Ina Opperman

By Ina Opperman

Business Journalist

South Africans under 35 and women most likely to save

We always think that the older you get, the wiser you are. Does that then mean that older consumers are better at saving?

South Africans younger than 35 and women are the most likely to save according to a new survey that also indicates that South African save against the odds. This is good news as local consumers generally have a reputation as bad savers.

According to the TymeBank Rainy Day Report based on an online survey of 1 475 consumers (mostly TymeBank customers), a remarkable 83% of respondents said they put money away.

“The average salary of a young person is R12 000 per month or R144 000 per year and this must cover housing, food, transport, data and potentially assist family members. Insights from TymeBank’s depositor base tell us that just under 40% of customers between the ages of 26 and 35 use a fixed deposit account to save, along with 29% of those between the ages of 16 and 25,” Greg Illgner, chief strategy officer at TymeBank says.

The fact that customers under 35 put money away the most is extremely encouraging. Starting early can make a significant difference to the amount you accumulate, given the power of compound interest, he says. The average amount TymeBank customers put into a fixed deposit is R10 000, while the largest amount to date was R4-million.

“This tells us that despite the economic headwinds, consumers are diligent about saving what they can afford. South Africans are often said to be resilient in the face of adversity.”  

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Using fixed deposit accounts

The majority of TymeBank customers who use fixed deposits are female (54%) because:

  • More than 40% of South African women are single mothers and put money away in a fixed deposit account after they raised some capital to grow and for example save enough for their children’s education.
  • Single mothers also have to rely on their own income for everything a family needs in the short and longer term.
  • Women tend to live longer than men and therefore they have to plan for a longer period after retirement. This then also explains why more women tend to be worried about their savings strategies and plan better for their financial futures.

Illgner says when it comes to choosing a financial product, 26% of the respondents indicated they use a fixed deposit, compared to 55% who use an accessible savings tool, while 10% use a notice account and fewer than 10% use other channels.

“The disciplined behaviour of savers who choose to lock their money away for a fixed period to maximise the interest accrued, shows how savvy consumers are when it comes to using different products for different purposes, even when they may be under financial pressure.”

Among the savers, 23% of the respondents consistently save a portion of their income each month, while 60% put money away whenever they have extra cash. “The disciplined savers who set aside a regular percentage of their income every month (23%) deserve a shout-out for following the successful ‘pay yourself first’ savings strategy,” Illgner says.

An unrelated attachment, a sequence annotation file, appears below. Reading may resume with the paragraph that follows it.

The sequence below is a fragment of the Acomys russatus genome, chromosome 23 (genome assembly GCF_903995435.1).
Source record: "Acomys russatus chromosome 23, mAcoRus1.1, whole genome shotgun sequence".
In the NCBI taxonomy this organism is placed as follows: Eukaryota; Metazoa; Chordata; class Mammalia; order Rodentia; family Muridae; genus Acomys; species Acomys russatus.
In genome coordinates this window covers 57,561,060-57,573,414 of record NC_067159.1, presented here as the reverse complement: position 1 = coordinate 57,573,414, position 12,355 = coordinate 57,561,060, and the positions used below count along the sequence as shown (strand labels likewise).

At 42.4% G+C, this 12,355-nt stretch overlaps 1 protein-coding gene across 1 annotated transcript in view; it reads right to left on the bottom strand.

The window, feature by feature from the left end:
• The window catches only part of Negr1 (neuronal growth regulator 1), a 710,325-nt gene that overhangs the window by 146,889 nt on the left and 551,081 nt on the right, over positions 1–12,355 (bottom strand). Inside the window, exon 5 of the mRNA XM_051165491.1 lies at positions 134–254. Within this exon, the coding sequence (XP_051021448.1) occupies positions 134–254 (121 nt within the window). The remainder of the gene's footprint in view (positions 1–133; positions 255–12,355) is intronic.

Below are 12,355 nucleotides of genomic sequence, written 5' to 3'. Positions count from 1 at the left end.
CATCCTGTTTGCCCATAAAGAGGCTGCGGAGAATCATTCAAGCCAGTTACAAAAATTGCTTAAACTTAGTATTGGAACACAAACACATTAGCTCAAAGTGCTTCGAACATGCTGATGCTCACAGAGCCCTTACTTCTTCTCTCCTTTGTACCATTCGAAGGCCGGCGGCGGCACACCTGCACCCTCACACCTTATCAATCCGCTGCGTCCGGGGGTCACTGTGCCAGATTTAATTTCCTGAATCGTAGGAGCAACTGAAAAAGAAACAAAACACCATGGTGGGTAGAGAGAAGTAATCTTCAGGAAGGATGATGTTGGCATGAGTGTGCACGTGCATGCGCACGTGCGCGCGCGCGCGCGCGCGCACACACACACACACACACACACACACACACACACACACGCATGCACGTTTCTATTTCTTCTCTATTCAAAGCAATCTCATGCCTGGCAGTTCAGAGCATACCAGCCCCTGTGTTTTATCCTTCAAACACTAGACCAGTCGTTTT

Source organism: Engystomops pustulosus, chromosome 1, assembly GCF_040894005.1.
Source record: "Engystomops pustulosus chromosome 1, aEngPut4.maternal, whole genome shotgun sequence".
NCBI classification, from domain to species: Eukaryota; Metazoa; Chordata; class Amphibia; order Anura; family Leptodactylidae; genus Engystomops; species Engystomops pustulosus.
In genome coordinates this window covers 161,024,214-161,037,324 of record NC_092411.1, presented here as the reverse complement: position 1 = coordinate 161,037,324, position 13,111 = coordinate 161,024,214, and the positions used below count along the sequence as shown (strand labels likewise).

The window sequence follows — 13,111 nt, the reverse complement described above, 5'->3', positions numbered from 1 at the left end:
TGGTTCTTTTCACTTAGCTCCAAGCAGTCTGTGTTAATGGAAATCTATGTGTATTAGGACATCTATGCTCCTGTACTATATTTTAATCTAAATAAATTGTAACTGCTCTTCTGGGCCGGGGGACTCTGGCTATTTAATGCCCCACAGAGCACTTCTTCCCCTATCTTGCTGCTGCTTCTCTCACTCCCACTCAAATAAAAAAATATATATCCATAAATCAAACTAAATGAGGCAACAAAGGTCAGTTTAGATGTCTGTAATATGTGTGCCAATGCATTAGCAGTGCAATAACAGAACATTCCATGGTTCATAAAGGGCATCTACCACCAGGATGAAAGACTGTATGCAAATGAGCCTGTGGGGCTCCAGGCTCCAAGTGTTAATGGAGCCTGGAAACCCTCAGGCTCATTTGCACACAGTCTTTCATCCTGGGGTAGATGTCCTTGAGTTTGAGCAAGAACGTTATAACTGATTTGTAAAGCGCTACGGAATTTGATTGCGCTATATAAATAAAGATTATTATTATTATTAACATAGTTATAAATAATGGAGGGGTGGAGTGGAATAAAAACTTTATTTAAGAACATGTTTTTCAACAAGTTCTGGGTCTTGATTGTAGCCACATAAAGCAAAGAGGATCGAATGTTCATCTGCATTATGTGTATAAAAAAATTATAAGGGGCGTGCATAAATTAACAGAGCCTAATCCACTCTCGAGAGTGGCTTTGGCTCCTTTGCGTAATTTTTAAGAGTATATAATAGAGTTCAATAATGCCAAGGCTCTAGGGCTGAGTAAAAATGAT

“Building on this, once you accumulate a nice lump sum using a flexible savings tool like GoalSave, you can transfer it to a fixed deposit account and lock your funds away for a predetermined period, while earning a healthy amount of interest.”

His advice is to save what you can, build it up and then put it away for a rainy day using a fixed deposit account and repeat by starting another savings pocket, building it up and putting it away where it is safe, even from yourself. “It is a smart savings strategy for savvy consumers.”

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Many consumers save, but not enough

Laura du Preez, editor of Smart About Money, a consumer financial education website linked to the Association of Savings and Investment South Africa (ASISA), agrees. “As South Africans we are often told we have a terrible savings rate, but many of us save, just possibly not enough.

“However, it is encouraging that savings pockets, aided by digital tools that help customers work out how they can achieve their goals, appear to make a difference, especially among the digitally savvy under 35s.”

What do they put money away for? An overwhelming 44% of the respondents said they save for emergencies, followed by education at 17% and everyday expenses at 16%, while 14% save for a large purchase like a car. Only 5% save for retirement.

“It is most important to put money away for emergencies to provide financial relief when life happens: the geyser bursts, you need sudden dental work, or your car needs new parts. These are realities that happen without warning. Having access to some money to pay for these types of circumstances is beneficial,” says Illgner.

Du Preez adds that when we have emergencies covered and goals on our radar, the next big shift in South African thinking must be long-term savings for our older selves. “Many people think they will never retire or need to, but not preparing for a time when life or ill health may change their thinking. The ability to choose how much you want to work in your later years is key to your financial security,” she says.

The report also reveals that we tend to save at different times of the year. Most respondents (24%) said they started saving at the beginning of a new year, 14% save ahead of the holidays and only 12% save during the winter months.

“In such challenging times, it is key to have a stash of cash saved for those rainy day emergencies. At the same time, it is wise to put money away for those big goals, not forgetting retirement. We know money does not go as far as it used to, which is even more reason to save. The more prepared you are, the better you will weather the storms while saving for the future.”

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